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How Would Financial Risk Affect Retirement Income Under Individual Accounts?

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  • Gary Burtless

Abstract

A popular proposal for reforming Social Security is to supplement or replace traditional publicly financed benefits with a new system of mandatory, defined contribution private pensions. Proponents claim that private plans offer better returns than traditional Social Security. To achieve higher returns, however, contributors are exposed to extra risks associated with financial market fluctuations. This issue in brief offers evidence on the extent of these risks by considering the hypothetical pensions U.S. workers would have obtained during the past century if they had accumulated retirement savings in individual accounts.

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File URL: http://crr.bc.edu/briefs/how-would-financial-risk-affect-retirement-income-under-individual-accounts/
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Bibliographic Info

Paper provided by Center for Retirement Research in its series Issues in Brief with number ib-5.

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Date of creation: Oct 2000
Date of revision:
Handle: RePEc:crr:issbrf:ib-5

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  1. Gary Burtless, 2000. "Social Security Privatization and Financial Market Risk: Lessons from U.S. Financial History," Discussion Papers of DIW Berlin 211, DIW Berlin, German Institute for Economic Research.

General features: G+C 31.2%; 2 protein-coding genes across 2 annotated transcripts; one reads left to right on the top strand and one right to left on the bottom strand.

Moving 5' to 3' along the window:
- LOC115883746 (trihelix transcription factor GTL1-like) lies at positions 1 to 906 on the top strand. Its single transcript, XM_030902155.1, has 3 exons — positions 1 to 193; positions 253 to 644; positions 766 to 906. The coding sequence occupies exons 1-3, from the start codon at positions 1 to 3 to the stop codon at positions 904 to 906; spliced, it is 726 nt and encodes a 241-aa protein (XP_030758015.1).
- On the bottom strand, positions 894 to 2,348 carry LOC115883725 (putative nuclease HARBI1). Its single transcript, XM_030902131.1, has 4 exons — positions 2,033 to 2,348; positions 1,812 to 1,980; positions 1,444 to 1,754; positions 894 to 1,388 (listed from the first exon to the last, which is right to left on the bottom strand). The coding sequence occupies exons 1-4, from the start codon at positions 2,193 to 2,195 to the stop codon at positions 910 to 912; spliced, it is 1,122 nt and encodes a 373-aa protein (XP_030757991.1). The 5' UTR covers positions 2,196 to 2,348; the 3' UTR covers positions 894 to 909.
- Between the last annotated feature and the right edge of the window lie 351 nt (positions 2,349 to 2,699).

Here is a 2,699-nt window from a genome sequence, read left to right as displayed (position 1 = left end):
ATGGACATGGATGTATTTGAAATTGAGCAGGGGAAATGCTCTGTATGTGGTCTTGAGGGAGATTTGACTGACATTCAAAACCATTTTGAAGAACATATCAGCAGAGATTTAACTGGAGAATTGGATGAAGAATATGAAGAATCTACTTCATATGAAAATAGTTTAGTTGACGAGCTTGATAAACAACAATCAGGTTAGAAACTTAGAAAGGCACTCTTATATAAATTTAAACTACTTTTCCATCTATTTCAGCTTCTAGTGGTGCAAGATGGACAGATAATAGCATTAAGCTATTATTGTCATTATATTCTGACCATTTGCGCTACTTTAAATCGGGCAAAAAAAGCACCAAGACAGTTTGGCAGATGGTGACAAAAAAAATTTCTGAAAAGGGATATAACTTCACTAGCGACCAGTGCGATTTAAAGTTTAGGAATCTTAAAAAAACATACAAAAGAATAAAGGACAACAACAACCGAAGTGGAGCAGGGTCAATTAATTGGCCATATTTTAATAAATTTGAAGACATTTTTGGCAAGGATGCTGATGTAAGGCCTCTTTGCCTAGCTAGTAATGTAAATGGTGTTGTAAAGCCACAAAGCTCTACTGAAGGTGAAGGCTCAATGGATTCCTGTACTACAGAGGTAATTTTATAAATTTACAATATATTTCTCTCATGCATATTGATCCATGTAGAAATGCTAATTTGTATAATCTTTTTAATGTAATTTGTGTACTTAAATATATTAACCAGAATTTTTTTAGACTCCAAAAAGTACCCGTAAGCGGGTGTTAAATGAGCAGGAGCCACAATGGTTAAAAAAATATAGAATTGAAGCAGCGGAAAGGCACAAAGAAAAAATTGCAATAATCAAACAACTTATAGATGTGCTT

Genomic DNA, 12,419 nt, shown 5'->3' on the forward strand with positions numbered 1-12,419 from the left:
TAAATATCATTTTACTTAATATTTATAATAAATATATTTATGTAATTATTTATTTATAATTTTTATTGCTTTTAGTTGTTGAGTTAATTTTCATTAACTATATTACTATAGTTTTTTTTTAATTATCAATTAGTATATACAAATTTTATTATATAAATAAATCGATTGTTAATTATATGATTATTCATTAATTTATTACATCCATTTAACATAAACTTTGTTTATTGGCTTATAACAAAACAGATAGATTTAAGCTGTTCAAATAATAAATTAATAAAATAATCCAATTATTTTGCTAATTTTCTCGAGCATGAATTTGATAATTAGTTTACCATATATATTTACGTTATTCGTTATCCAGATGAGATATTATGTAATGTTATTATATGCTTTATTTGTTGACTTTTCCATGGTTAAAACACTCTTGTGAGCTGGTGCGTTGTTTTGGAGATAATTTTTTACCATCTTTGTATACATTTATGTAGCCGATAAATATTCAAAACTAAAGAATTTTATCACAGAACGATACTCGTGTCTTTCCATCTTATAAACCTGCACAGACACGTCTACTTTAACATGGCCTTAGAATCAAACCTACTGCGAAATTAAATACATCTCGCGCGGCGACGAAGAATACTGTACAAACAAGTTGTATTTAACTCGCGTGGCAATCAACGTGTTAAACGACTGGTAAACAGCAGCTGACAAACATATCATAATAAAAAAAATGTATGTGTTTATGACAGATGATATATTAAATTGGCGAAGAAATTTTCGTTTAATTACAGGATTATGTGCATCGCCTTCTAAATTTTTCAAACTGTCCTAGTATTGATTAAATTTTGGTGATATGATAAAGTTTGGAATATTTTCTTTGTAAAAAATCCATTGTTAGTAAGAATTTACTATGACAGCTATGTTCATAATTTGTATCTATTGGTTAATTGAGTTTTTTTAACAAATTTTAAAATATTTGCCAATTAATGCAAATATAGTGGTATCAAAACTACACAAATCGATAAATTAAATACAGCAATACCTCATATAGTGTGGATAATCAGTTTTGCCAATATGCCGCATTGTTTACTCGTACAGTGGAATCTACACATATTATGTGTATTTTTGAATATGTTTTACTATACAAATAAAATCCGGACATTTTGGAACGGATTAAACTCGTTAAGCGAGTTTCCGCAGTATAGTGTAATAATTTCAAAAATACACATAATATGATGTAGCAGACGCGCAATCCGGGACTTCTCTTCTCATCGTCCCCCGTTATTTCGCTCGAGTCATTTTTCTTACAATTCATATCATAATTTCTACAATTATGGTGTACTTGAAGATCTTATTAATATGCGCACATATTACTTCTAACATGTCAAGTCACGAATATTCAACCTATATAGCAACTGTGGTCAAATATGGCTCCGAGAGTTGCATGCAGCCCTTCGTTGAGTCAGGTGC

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Cited by:
  1. Alicia H. Munnell & Alex Golub-Sass & Richard W. Kopcke & Anthony Webb, 2009. "What Does It Cost To Guarantee Returns?," Issues in Brief ib2009-9-4, Center for Retirement Research, revised Feb 2009.
  2. Alicia H. Munnell & Anthony Webb & Alex Golub-Sass, 2008. "How Much Risk is Acceptable?," Issues in Brief ib2008-8-20, Center for Retirement Research, revised Nov 2008.
  3. Purvi Sevak, 2002. "Wealth Shocks and Retirement Timing: Evidence from the Nineties," Working Papers wp027, University of Michigan, Michigan Retirement Research Center.
  4. Thomas L. Hungerford, 2003. "U.S. Workers' Investment Decisions for Participant-Directed Defined Contribution Pension Assets," Economics Working Paper Archive wp_375, Levy Economics Institute.

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